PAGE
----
The in-memory revolution has begun. But what is it? The theory behind in-memory computing is to take a wealth of information that is potentially scattered around the systems of your organisation and consolidate it all “in-memory”. This speeds up the processing speed and access to information potentially up to 35 000 times.
With the amount of data that organisations are having to collect, store, and process increasing by terabytes on an almost daily basis, the problem of fragmented data with extremely long processing cycles is one that cannot be ignored. Couple to this the challenge of the myriad of locations and data types that organisations are having to contend with (internal, external, personal, structured, and unstructured). And do not forget the traditional way in which data has been stored and processed for regulatory or analytical purposes ultimately results in organisations unable to meet the increasing demands that data places on them.
Cue the in-memory revolution.
With in-memory, companies now have the ability to crunch massive amounts of data in real-time. As in-memory technologies move from analytical to transactional systems, the potential to fundamentally reshape business processes grows exponentially.
Technical upgrades of analytics and enterprise resource planning engines may offer some initial total cost of ownership improvements, but the even larger potential lies in the ability to use in-memory technologies to solve complex and data-intensive business problems. It enables CIOs to help the business identify new opportunities and provide the platform for the resulting process transformation.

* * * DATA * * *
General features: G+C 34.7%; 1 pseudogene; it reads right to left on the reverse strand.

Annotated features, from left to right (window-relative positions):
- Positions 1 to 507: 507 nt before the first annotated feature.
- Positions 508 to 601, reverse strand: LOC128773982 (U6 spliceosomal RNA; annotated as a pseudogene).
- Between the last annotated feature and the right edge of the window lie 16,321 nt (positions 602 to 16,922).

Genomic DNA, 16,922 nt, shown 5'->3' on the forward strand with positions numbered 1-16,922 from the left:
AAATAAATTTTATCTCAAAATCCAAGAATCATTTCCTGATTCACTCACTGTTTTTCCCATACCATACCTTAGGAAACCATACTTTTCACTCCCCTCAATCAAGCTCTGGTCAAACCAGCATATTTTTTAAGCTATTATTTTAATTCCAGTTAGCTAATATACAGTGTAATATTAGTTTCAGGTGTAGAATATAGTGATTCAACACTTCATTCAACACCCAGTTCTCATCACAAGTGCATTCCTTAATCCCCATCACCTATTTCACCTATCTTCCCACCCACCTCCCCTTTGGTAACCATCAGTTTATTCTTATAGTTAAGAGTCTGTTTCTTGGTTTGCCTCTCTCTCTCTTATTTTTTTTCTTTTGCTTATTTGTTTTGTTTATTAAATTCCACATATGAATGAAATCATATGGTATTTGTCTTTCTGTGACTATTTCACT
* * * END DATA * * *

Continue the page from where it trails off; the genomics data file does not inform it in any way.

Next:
With in-memory computing it does not matter whether you are using a cloud computing model or a physical on-premise solution – data remains at the core. What is important for CIOs who are looking at exploring this trend is in understanding where the biggest gains from using in-memory can be seen.
There is no solid business case for taking all of your data at once to an in-memory computing solution. The trick is to be initially selective to understand how and where in-memory can assist your current business decision-making and add value back into the business. What’s more, there may be some technical or infrastructure confines which do not allow for the data to be migrated or integrated with an in-memory solution.
However, the bottom line is that in today’s knowledge economy the more information your organisation can crunch about your customer to provide usable insight, the better. In-memory computing, combined with savvy data analysis, provides that competitive advantage and it is important to start understanding how and where these incremental gains can be made for your organisation.